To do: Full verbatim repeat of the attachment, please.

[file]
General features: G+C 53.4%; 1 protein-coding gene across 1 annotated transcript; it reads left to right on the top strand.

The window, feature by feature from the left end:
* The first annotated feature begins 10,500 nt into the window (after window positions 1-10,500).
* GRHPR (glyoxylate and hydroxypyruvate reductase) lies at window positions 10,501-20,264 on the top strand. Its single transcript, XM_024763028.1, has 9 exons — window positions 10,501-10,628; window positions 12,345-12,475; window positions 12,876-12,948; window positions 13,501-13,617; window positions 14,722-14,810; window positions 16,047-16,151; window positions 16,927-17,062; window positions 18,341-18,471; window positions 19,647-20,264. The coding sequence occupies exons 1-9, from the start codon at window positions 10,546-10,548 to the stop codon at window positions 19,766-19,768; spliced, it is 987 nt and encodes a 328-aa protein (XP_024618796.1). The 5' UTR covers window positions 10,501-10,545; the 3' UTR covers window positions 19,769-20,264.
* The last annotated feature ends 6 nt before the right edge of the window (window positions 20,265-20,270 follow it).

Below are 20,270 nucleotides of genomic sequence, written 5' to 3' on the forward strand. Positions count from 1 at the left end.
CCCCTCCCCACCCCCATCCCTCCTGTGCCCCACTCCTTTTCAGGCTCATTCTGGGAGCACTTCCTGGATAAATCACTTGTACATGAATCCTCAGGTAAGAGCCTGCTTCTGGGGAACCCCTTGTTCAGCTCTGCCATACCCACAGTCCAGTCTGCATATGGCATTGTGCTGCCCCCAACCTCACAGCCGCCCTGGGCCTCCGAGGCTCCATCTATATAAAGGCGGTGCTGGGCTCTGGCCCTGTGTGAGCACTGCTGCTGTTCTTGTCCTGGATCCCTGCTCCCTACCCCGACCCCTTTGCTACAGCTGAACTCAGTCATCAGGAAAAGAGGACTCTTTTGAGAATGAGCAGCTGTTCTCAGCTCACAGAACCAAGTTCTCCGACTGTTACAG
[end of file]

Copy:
General features: G+C 53.4%; 1 protein-coding gene across 1 annotated transcript; it reads left to right on the top strand.

The window, feature by feature from the left end:
* The first annotated feature begins 10,500 nt into the window (after window positions 1-10,500).
* GRHPR (glyoxylate and hydroxypyruvate reductase) lies at window positions 10,501-20,264 on the top strand. Its single transcript, XM_024763028.1, has 9 exons — window positions 10,501-10,628; window positions 12,345-12,475; window positions 12,876-12,948; window positions 13,501-13,617; window positions 14,722-14,810; window positions 16,047-16,151; window positions 16,927-17,062; window positions 18,341-18,471; window positions 19,647-20,264. The coding sequence occupies exons 1-9, from the start codon at window positions 10,546-10,548 to the stop codon at window positions 19,766-19,768; spliced, it is 987 nt and encodes a 328-aa protein (XP_024618796.1). The 5' UTR covers window positions 10,501-10,545; the 3' UTR covers window positions 19,769-20,264.
* The last annotated feature ends 6 nt before the right edge of the window (window positions 20,265-20,270 follow it).

Below are 20,270 nucleotides of genomic sequence, written 5' to 3' on the forward strand. Positions count from 1 at the left end.
CCCCTCCCCACCCCCATCCCTCCTGTGCCCCACTCCTTTTCAGGCTCATTCTGGGAGCACTTCCTGGATAAATCACTTGTACATGAATCCTCAGGTAAGAGCCTGCTTCTGGGGAACCCCTTGTTCAGCTCTGCCATACCCACAGTCCAGTCTGCATATGGCATTGTGCTGCCCCCAACCTCACAGCCGCCCTGGGCCTCCGAGGCTCCATCTATATAAAGGCGGTGCTGGGCTCTGGCCCTGTGTGAGCACTGCTGCTGTTCTTGTCCTGGATCCCTGCTCCCTACCCCGACCCCTTTGCTACAGCTGAACTCAGTCATCAGGAAAAGAGGACTCTTTTGAGAATGAGCAGCTGTTCTCAGCTCACAGAACCAAGTTCTCCGACTGTTACAG